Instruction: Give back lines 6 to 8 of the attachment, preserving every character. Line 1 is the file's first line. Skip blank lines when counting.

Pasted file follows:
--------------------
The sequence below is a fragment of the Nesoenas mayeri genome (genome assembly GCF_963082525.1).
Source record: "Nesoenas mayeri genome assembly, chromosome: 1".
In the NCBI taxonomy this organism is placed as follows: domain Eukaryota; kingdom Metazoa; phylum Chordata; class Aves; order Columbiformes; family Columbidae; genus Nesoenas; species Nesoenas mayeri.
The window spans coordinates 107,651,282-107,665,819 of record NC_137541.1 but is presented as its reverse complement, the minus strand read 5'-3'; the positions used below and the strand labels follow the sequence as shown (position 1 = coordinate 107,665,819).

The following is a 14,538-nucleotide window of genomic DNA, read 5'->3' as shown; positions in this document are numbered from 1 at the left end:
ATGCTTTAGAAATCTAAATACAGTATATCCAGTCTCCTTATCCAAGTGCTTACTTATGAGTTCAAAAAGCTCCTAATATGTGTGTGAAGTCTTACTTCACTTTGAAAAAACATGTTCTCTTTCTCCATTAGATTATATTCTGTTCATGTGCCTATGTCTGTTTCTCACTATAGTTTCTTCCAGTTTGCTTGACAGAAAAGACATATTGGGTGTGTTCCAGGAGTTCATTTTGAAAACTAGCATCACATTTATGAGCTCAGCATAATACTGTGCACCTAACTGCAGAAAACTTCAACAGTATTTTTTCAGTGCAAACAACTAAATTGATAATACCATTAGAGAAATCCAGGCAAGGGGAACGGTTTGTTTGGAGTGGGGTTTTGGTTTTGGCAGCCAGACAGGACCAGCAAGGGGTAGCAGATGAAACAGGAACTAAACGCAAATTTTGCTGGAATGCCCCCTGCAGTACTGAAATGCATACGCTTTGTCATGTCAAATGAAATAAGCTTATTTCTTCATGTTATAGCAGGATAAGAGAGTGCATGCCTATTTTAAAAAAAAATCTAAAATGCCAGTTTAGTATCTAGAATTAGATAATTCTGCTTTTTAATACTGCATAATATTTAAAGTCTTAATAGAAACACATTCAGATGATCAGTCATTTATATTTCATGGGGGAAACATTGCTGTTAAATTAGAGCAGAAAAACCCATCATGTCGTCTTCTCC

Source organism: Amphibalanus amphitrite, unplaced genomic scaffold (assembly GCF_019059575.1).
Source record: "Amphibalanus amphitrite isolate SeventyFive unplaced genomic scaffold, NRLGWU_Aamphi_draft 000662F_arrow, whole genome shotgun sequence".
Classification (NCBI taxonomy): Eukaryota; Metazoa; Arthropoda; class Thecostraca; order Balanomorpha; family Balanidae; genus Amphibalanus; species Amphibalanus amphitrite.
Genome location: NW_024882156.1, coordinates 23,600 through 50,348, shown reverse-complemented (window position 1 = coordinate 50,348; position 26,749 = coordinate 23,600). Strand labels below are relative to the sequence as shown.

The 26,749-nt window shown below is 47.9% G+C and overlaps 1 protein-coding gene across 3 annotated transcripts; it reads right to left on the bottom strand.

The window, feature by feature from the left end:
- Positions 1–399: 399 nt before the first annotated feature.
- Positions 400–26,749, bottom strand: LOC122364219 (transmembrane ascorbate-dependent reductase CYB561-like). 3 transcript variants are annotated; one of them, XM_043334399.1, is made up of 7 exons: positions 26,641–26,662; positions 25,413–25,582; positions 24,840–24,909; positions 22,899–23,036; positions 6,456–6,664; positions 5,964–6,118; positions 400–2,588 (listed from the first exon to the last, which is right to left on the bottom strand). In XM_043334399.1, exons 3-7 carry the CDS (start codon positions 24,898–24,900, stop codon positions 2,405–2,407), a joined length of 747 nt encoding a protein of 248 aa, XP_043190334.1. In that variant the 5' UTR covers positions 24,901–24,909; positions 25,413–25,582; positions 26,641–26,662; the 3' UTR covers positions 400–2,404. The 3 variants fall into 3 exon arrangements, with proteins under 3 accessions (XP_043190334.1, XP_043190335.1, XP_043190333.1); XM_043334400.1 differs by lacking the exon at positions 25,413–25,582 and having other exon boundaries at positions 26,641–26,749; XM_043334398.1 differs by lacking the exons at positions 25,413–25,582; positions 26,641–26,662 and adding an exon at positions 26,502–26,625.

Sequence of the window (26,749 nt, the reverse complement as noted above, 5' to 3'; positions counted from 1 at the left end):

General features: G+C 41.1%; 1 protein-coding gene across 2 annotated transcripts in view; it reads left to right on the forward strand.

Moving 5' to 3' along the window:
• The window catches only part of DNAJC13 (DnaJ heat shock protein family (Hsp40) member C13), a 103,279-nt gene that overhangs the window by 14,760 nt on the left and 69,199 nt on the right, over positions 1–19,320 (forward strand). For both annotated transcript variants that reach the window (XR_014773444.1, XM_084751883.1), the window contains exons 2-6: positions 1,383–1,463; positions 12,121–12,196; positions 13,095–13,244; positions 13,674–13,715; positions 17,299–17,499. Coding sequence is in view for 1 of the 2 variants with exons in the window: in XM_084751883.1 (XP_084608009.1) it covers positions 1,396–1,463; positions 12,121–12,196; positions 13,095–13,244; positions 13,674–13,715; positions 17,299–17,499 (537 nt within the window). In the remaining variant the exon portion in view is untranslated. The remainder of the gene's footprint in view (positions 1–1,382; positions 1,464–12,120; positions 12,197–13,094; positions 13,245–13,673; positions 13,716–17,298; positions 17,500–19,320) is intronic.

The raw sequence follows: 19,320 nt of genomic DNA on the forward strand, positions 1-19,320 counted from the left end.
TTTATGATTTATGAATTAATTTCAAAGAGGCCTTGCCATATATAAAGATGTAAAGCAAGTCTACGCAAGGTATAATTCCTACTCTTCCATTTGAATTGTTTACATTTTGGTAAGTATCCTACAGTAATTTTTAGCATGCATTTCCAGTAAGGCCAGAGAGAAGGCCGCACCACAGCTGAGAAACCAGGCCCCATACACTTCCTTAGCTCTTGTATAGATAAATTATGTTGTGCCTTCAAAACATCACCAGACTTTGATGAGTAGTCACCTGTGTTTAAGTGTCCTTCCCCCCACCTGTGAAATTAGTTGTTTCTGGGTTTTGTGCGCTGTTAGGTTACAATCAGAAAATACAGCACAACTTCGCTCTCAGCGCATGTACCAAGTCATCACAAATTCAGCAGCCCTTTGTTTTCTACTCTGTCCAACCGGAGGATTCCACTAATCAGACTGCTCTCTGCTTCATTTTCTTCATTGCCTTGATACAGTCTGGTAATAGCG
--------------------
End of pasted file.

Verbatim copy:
ATGCTTTAGAAATCTAAATACAGTATATCCAGTCTCCTTATCCAAGTGCTTACTTATGAGTTCAAAAAGCTCCTAATATGTGTGTGAAGTCTTACTTCACTTTGAAAAAACATGTTCTCTTTCTCCATTAGATTATATTCTGTTCATGTGCCTATGTCTGTTTCTCACTATAGTTTCTTCCAGTTTGCTTGACAGAAAAGACATATTGGGTGTGTTCCAGGAGTTCATTTTGAAAACTAGCATCACATTTATGAGCTCAGCATAATACTGTGCACCTAACTGCAGAAAACTTCAACAGTATTTTTTCAGTGCAAACAACTAAATTGATAATACCATTAGAGAAATCCAGGCAAGGGGAACGGTTTGTTTGGAGTGGGGTTTTGGTTTTGGCAGCCAGACAGGACCAGCAAGGGGTAGCAGATGAAACAGGAACTAAACGCAAATTTTGCTGGAATGCCCCCTGCAGTACTGAAATGCATACGCTTTGTCATGTCAAATGAAATAAGCTTATTTCTTCATGTTATAGCAGGATAAGAGAGTGCATGCCTATTTTAAAAAAAAATCTAAAATGCCAGTTTAGTATCTAGAATTAGATAATTCTGCTTTTTAATACTGCATAATATTTAAAGTCTTAATAGAAACACATTCAGATGATCAGTCATTTATATTTCATGGGGGAAACATTGCTGTTAAATTAGAGCAGAAAAACCCATCATGTCGTCTTCTCC

Source organism: Amphibalanus amphitrite, unplaced genomic scaffold (assembly GCF_019059575.1).
Source record: "Amphibalanus amphitrite isolate SeventyFive unplaced genomic scaffold, NRLGWU_Aamphi_draft 000662F_arrow, whole genome shotgun sequence".